House GOP freshman president survives threat

House GOP freshman president survives threat
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Rep. Ken BuckKenneth (Ken) Robert BuckGOP lawmakers offer several locations for Trump address To win on anti-corruption, Democrats need to change the game plan The 8 House Republicans who voted against Trump’s border wall MORE’s position as president of the House GOP’s freshman class is safe — at least for now.

House GOP freshmen have decided not to oust the Colorado Republican as their class president, said lawmakers leaving a hastily called emergency meeting Thursday morning.

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Buck had been warned by colleagues earlier this week that opponents had the votes to remove him from his post. And Rep. Mimi Walters (R-Calif.), the freshman liaison to leadership, issued a statement a day earlier saying the meeting would focus on the “direction of future leadership.”

But apparently the message had been sent to Buck, and his colleagues decided not to pull the trigger. 

"At the meeting's conclusion, we believe we sufficiently addressed these concerns with Ken and look forward to working together moving forward," said Walters.

"The only person who ever suggested this meeting was to remove Ken as our class President was Ken himself," Walters added.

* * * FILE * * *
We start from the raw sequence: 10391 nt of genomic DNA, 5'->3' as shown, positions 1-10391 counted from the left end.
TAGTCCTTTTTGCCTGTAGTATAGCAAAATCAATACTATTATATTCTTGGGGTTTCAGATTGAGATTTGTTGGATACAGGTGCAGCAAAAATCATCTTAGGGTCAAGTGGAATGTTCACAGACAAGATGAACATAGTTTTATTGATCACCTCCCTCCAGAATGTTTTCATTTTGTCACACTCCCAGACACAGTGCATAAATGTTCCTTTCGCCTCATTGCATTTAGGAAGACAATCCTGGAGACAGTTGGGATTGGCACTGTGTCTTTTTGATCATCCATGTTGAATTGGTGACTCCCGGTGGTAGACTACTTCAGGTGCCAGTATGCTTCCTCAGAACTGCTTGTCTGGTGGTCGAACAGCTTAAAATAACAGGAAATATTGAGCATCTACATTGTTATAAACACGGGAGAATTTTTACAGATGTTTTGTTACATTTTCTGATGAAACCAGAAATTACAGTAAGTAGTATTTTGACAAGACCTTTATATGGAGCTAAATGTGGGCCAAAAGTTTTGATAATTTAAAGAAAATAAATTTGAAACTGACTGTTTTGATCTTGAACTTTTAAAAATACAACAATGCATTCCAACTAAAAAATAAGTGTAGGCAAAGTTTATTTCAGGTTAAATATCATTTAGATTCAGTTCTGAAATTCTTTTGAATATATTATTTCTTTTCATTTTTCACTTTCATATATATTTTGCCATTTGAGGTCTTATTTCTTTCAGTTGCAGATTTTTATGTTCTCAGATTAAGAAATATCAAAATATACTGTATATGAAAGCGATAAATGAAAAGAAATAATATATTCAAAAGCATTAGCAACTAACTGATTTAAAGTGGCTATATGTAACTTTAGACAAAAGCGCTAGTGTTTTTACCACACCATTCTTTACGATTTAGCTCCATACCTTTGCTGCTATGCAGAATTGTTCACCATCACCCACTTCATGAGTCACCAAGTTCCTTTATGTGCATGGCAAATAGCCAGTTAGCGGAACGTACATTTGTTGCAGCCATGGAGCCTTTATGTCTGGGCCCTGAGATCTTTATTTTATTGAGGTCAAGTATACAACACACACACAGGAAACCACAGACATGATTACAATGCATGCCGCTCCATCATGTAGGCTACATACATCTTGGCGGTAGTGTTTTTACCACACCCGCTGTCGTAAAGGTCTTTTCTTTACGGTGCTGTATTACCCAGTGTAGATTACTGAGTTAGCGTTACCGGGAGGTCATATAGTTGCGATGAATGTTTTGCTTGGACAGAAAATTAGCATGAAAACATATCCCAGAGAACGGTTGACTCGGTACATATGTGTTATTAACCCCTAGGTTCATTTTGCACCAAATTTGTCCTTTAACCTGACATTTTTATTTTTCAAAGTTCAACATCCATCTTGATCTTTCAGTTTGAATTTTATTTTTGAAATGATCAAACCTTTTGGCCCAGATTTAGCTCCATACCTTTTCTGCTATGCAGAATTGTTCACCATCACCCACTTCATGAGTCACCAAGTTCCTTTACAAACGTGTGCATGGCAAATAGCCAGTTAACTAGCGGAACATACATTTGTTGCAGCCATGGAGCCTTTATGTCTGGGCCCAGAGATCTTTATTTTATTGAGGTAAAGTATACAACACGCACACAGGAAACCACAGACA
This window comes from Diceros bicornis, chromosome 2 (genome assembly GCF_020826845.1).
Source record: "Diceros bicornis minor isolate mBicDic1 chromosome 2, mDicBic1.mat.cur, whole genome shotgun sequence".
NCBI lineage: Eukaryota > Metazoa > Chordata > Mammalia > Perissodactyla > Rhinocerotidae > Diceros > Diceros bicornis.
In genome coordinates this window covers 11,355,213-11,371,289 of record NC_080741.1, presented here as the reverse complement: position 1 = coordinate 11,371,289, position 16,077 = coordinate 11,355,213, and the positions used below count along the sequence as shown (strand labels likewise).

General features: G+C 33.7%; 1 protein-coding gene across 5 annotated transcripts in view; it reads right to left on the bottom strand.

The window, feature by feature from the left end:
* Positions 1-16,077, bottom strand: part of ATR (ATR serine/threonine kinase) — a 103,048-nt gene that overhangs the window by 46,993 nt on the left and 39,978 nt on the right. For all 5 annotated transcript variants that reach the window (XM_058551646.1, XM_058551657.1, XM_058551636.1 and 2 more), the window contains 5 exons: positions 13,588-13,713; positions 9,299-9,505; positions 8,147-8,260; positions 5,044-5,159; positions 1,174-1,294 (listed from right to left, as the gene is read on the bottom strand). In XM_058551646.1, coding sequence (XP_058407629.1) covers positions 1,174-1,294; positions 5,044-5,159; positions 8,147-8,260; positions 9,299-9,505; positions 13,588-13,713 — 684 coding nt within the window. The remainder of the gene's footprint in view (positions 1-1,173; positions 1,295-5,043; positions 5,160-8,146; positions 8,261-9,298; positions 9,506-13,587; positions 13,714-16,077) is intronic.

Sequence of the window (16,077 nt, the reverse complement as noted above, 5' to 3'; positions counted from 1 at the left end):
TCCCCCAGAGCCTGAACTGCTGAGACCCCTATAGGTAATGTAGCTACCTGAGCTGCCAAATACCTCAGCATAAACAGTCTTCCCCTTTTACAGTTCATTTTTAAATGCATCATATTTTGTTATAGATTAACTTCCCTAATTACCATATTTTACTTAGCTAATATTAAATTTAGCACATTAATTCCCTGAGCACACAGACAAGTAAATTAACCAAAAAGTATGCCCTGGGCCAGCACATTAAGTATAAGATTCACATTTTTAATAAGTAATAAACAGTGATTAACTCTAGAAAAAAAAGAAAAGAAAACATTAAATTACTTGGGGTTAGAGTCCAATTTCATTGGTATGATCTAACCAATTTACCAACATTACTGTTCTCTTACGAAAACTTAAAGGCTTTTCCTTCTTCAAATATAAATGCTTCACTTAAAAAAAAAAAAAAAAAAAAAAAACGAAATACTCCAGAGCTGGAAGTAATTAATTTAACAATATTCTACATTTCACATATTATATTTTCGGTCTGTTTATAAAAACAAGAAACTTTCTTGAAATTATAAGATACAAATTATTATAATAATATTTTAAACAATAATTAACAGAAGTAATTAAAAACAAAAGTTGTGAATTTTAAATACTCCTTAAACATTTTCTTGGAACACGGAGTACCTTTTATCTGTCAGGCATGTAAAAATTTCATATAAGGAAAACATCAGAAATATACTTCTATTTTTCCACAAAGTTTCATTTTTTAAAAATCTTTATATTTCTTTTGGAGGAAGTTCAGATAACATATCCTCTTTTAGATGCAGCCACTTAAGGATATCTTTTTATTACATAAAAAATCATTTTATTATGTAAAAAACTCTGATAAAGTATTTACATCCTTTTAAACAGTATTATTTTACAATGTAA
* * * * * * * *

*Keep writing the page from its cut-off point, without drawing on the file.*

Buck appeared to try to fundraise off the controversy on Wednesday, as his campaign Twitter account declared, "Bring it on."

“I highly doubt” he will be removed, freshman Rep. Carlos CurbeloCarlos Luis CurbeloTrump suggests Heller lost reelection bid because he was 'hostile' during 2016 presidential campaign Trey Gowdy joins Fox News as a contributor GOP rep will ‘probably’ support measure to back Paris climate pact MORE (R-Fla.) said as he exited the meeting. 

“We had a good conversation,” he continued. “We resolved many of our differences and everyone had an opinion to share what they like, what they don't like, their frustrations, their joys, and I don’t foresee that we'll have a problem.”

The meeting followed moves by Speaker John Boehner (R-Ohio) and his allies to retaliate against several of the 34 conservatives who this month bucked leadership and voted against a procedural motion that nearly killed a critical trade package.

Buck was among those who voted no, and many in the Capitol suspected the effort to unseat Buck was part of Boehner's political payback. 

Freshmen said the trade vote was a “small part” of the discussion but that the complaints about Buck were much broader.

The larger issues were “we haven't met enough, we haven't gotten to know each other enough, we're not communicating enough. That's what it boils down to,” Curbelo added.

“He listened to everyone, and he acknowledged everyone's concerns.”